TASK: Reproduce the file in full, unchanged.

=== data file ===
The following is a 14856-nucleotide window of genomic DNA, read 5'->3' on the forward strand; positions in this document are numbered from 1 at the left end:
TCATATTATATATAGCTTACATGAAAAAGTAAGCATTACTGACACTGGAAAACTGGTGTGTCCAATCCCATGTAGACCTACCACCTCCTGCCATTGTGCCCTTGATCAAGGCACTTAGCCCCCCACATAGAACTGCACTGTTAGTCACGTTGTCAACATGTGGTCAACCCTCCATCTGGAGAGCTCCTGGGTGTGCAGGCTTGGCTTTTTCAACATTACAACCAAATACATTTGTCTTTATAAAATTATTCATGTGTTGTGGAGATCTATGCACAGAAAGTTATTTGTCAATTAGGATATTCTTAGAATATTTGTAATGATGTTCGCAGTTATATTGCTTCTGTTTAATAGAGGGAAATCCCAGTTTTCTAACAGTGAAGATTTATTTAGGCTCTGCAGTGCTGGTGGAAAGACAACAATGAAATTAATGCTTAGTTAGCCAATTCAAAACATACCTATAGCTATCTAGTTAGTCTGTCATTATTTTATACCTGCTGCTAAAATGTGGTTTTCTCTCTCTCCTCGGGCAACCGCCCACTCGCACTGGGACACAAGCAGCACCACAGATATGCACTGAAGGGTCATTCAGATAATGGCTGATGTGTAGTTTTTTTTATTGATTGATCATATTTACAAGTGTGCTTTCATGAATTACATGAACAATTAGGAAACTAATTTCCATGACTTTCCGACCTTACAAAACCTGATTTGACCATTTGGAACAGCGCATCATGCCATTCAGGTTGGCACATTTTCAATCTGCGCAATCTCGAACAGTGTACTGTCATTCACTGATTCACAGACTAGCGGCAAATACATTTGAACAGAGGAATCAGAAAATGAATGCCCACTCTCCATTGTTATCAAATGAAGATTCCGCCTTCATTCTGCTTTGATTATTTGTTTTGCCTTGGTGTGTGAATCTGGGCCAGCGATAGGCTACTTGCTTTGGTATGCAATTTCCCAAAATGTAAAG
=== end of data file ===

The following is a 14856-nucleotide window of genomic DNA, read 5'->3' on the forward strand; positions in this document are numbered from 1 at the left end:
TCATATTATATATAGCTTACATGAAAAAGTAAGCATTACTGACACTGGAAAACTGGTGTGTCCAATCCCATGTAGACCTACCACCTCCTGCCATTGTGCCCTTGATCAAGGCACTTAGCCCCCCACATAGAACTGCACTGTTAGTCACGTTGTCAACATGTGGTCAACCCTCCATCTGGAGAGCTCCTGGGTGTGCAGGCTTGGCTTTTTCAACATTACAACCAAATACATTTGTCTTTATAAAATTATTCATGTGTTGTGGAGATCTATGCACAGAAAGTTATTTGTCAATTAGGATATTCTTAGAATATTTGTAATGATGTTCGCAGTTATATTGCTTCTGTTTAATAGAGGGAAATCCCAGTTTTCTAACAGTGAAGATTTATTTAGGCTCTGCAGTGCTGGTGGAAAGACAACAATGAAATTAATGCTTAGTTAGCCAATTCAAAACATACCTATAGCTATCTAGTTAGTCTGTCATTATTTTATACCTGCTGCTAAAATGTGGTTTTCTCTCTCTCCTCGGGCAACCGCCCACTCGCACTGGGACACAAGCAGCACCACAGATATGCACTGAAGGGTCATTCAGATAATGGCTGATGTGTAGTTTTTTTTATTGATTGATCATATTTACAAGTGTGCTTTCATGAATTACATGAACAATTAGGAAACTAATTTCCATGACTTTCCGACCTTACAAAACCTGATTTGACCATTTGGAACAGCGCATCATGCCATTCAGGTTGGCACATTTTCAATCTGCGCAATCTCGAACAGTGTACTGTCATTCACTGATTCACAGACTAGCGGCAAATACATTTGAACAGAGGAATCAGAAAATGAATGCCCACTCTCCATTGTTATCAAATGAAGATTCCGCCTTCATTCTGCTTTGATTATTTGTTTTGCCTTGGTGTGTGAATCTGGGCCAGCGATAGGCTACTTGCTTTGGTATGCAATTTCCCAAAATGTAAAG